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Dr. Andrew Rynne
Dr. Andrew Rynne

Family Physician

Exp 50 years

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Article Home Dentistry Oral ulcers

Oral ulcers

An oral ulcer is the name for the appearance of an open sore inside the mouth caused by a break in the mucous membrane or the epithelium on the lips or surrounding the mouth.


There are many processes which can lead to ulceration of the oral tissues. In some cases they are caused by an overreaction by the body's own immune system. Factors that appear to provoke them include stress, fatigue, illness, injury from accidental biting,  hormonal changes, menstruation,sudden weight loss, food allergies and deficiencies in vitamin B12, iron and folic acid. Oral ulcers are also a common result of ceased cigarette smoking, affecting about two out of five quitters.

Minor physical injuries

Trauma to the mouth is a common cause of oral ulcers. A sharp edge of a tooth, accidental biting (this can be particularly common with sharp (cannine teeeth)sharp or abrasive food, poorly fitting dentures, dental braces or trauma from a toothbrush may injure the mucosal lining of the mouth resulting in an ulcer. These ulcers usually heal at a moderate speed if the source of the injury is removed (for example, if poorly fitting dentures are removed or replaced).

It is also common for these ulcers to occur after dental work, when incidental abrasions to the soft tissues of the mouth are common. A dentist can apply a protective layer of vaseline before carrying out dental work in order to minimize the number of incidental injuries to the soft mucosa tissues.

Chemical Injuries:

Chemicals such as aspirin or alcohol that are held or that come in contact with the oral mucosa may cause tissues to become necrotic and slough off creating an ulcerated surface. sodium lauryl sulfate(SLS), one of the main ingredients in most toothpastes, has been implicated in increased incidence of oral ulcers.


Viral, fungal and bacterial processes can lead to oral ulceration. One way to contract pathogenic oral ulcerations is to touch your chapped lips without having washed your hands first.

The most common is Herpes simplex virus which causes recurrent herpetiform ulcerations preceded by usually painful multiple vesicles which burst. Herpes Zoster (shingles), Varicella Zoster (chicken pox), Coxsackie A virus and its associated subtype presentations, are some of the other viral processes that can lead to oral ulceration. HIV creates immunodeficiencies which allow opportunistic infections or neoplasms to proliferate.


Bacterial processes leading to ulceration can be caused by Mycobacterium tuberculosis (tuberculosis) and Treponema pallidum (syphilis).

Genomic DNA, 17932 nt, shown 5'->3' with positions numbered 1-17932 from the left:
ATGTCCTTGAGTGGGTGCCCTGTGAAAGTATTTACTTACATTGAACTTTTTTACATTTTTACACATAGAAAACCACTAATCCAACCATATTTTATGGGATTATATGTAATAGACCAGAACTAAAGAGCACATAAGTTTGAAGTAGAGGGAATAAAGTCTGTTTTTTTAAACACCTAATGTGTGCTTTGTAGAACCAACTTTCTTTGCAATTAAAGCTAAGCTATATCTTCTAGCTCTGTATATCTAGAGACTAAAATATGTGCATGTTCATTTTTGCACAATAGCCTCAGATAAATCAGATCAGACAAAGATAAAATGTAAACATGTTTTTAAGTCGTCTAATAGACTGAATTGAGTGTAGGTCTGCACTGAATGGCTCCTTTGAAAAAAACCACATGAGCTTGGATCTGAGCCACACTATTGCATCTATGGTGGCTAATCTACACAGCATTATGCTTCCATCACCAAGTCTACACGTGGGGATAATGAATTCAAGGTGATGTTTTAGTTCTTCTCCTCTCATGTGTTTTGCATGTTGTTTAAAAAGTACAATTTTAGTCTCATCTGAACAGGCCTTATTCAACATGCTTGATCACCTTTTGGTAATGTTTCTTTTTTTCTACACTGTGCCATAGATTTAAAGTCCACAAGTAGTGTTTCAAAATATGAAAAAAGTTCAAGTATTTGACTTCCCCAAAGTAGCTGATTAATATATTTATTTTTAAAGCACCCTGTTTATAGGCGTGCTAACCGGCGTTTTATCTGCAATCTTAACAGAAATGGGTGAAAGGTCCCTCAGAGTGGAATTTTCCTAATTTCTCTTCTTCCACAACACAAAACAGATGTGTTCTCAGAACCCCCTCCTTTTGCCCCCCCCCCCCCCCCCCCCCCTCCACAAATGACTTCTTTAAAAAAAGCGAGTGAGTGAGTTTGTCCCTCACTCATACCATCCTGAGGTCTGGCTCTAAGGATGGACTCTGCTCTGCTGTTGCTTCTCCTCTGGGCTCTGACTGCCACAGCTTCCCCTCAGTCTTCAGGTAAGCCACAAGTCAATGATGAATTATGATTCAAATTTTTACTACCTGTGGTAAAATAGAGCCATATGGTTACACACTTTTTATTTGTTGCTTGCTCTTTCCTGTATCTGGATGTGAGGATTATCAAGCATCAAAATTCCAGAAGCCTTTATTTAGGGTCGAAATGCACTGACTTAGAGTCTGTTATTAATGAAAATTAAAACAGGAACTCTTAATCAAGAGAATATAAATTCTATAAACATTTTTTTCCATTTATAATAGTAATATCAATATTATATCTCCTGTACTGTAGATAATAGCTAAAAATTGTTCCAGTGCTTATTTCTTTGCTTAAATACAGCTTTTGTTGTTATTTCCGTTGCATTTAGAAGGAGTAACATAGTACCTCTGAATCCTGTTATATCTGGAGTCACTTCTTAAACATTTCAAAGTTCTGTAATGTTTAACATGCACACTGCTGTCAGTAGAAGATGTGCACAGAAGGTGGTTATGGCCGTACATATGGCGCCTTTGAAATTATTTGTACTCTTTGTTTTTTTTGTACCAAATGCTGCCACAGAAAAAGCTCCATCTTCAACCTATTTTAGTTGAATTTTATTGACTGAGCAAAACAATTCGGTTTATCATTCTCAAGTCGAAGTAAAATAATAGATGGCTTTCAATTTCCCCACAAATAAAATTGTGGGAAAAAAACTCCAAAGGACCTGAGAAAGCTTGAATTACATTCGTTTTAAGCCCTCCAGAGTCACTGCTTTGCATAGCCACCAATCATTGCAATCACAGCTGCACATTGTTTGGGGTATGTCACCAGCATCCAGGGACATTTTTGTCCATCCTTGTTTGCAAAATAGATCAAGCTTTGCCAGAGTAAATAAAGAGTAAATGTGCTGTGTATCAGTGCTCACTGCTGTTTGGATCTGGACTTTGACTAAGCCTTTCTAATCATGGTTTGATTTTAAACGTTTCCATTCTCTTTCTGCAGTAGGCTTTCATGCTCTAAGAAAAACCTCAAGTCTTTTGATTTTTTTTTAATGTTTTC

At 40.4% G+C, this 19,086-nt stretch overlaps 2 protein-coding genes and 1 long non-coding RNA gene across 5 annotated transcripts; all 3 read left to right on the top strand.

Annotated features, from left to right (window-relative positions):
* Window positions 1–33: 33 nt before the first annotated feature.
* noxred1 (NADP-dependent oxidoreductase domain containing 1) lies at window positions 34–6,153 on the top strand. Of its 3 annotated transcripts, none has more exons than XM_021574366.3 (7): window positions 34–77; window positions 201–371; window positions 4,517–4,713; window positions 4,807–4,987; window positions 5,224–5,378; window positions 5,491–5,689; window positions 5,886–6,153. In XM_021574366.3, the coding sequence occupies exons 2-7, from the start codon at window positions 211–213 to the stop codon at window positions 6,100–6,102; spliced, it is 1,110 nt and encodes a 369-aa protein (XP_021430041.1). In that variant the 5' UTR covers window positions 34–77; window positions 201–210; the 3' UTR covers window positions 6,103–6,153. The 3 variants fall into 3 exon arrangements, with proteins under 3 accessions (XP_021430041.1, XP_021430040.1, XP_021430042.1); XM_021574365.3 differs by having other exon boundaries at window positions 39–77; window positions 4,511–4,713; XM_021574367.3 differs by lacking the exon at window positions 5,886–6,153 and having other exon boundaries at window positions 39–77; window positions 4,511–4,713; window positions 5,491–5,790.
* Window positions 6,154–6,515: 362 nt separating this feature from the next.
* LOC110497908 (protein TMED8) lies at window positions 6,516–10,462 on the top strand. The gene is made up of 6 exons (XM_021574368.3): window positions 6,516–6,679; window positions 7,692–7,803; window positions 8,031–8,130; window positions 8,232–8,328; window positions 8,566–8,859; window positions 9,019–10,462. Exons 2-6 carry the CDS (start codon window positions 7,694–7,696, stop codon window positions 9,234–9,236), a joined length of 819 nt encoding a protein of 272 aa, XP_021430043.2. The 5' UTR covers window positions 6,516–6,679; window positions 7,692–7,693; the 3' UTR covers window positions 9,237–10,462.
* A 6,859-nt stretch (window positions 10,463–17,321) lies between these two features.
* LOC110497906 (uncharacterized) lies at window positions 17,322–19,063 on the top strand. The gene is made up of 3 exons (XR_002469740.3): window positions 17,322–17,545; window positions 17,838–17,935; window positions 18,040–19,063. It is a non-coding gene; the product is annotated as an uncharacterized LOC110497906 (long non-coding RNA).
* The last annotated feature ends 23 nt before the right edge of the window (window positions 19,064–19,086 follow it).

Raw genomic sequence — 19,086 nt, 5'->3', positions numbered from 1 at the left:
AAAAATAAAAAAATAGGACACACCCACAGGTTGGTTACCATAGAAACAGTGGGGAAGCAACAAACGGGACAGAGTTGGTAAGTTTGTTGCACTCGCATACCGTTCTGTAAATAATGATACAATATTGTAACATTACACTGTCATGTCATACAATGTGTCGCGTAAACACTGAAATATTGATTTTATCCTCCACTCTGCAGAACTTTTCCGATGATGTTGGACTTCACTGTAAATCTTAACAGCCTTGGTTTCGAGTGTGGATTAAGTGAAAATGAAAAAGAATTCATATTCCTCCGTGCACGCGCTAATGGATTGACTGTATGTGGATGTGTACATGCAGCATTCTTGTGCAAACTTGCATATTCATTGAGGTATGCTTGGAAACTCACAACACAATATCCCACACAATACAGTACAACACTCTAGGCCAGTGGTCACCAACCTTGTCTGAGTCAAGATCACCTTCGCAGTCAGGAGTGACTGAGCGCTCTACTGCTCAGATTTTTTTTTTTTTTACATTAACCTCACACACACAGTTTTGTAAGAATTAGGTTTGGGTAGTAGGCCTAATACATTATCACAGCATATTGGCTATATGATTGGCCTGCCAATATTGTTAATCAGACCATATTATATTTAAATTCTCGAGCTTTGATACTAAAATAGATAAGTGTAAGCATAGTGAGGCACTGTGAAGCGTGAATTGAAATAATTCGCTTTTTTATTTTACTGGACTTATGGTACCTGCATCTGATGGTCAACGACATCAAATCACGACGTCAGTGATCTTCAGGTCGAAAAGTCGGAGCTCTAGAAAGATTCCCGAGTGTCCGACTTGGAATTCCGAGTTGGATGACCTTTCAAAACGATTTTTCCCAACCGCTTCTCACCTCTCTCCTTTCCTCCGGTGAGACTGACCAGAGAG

Opportunistic activity by combinations of otherwise normal bacterial flora, such as aerobic streptococci, Neisseria, Actinomyces, spirochetes, and Bacteroides species can prolong the ulcerative process.

Fungal infections


Entamoeba histolytica, a parasitic protozoan is sometimes known to cause mouth ulcers through formation of cysts.


Repeat episodes of mouth ulcers can be indicative of an immunodeficiency, signaling low levels of immunoglobulin in the oral mucous membranes. Chemotherapy, HIV, and mononucleosis are all causes of immunodeficiency with which oral ulcers become a common manifestation.

Autoimmunity is also a cause of oral ulceration. Mucous membrane pemphigoid, an autoimmune reaction to the epithelial basement membrane, causes desquamation/ulceration of the oral mucosa.

Contact with allergens can lead to ulcerations of the mucosa.

Vitamin C deficiencies may lead to scurvy which impairs wound healing, which can contribute to ulcer formation. Similarly deficiencies in vitamin B12, zinc have been linked to oral ulceration.

A common cause of ulcers is Coeliac disease, in which case consumption of wheat, rye, or barley can result in chronic oral ulcers. If gluten sensitivity is the cause, prevention means following a gluten-free diet by avoiding most breads, pastas, baked goods, beers etc. and substituting gluten-free varieties where available. Artificial sugars, such as those found in diet cola and sugarless chewing gum, have been reported as causes of oral ulcers as well.

Use of flovent without rinsing mouth out after use may cause an oral ulcer.

Oral cancers can lead to ulceration as the center of the lesion loses blood supply and necroses. Squamous cell carcinoma is just one of these.
Medical conditions associated with mouth ulcers

The following medical conditions are associated with mouth ulcers:

  • Behçet's disease
  • Bullous pemphigoid
  • Celiac disease (gluten sensitivity)
  • Crohn's disease
  • Gingivostomatitis
  • Leukoplakia
  • Oral lichen planus
  •  Lupus erythematosus
  • Neutropenia
  • Oral thrush
  •  Ulcerative colitis
  •  Infectious mononucleosis.


Symptomatic treatment is the primary approach to dealing with oral ulcers.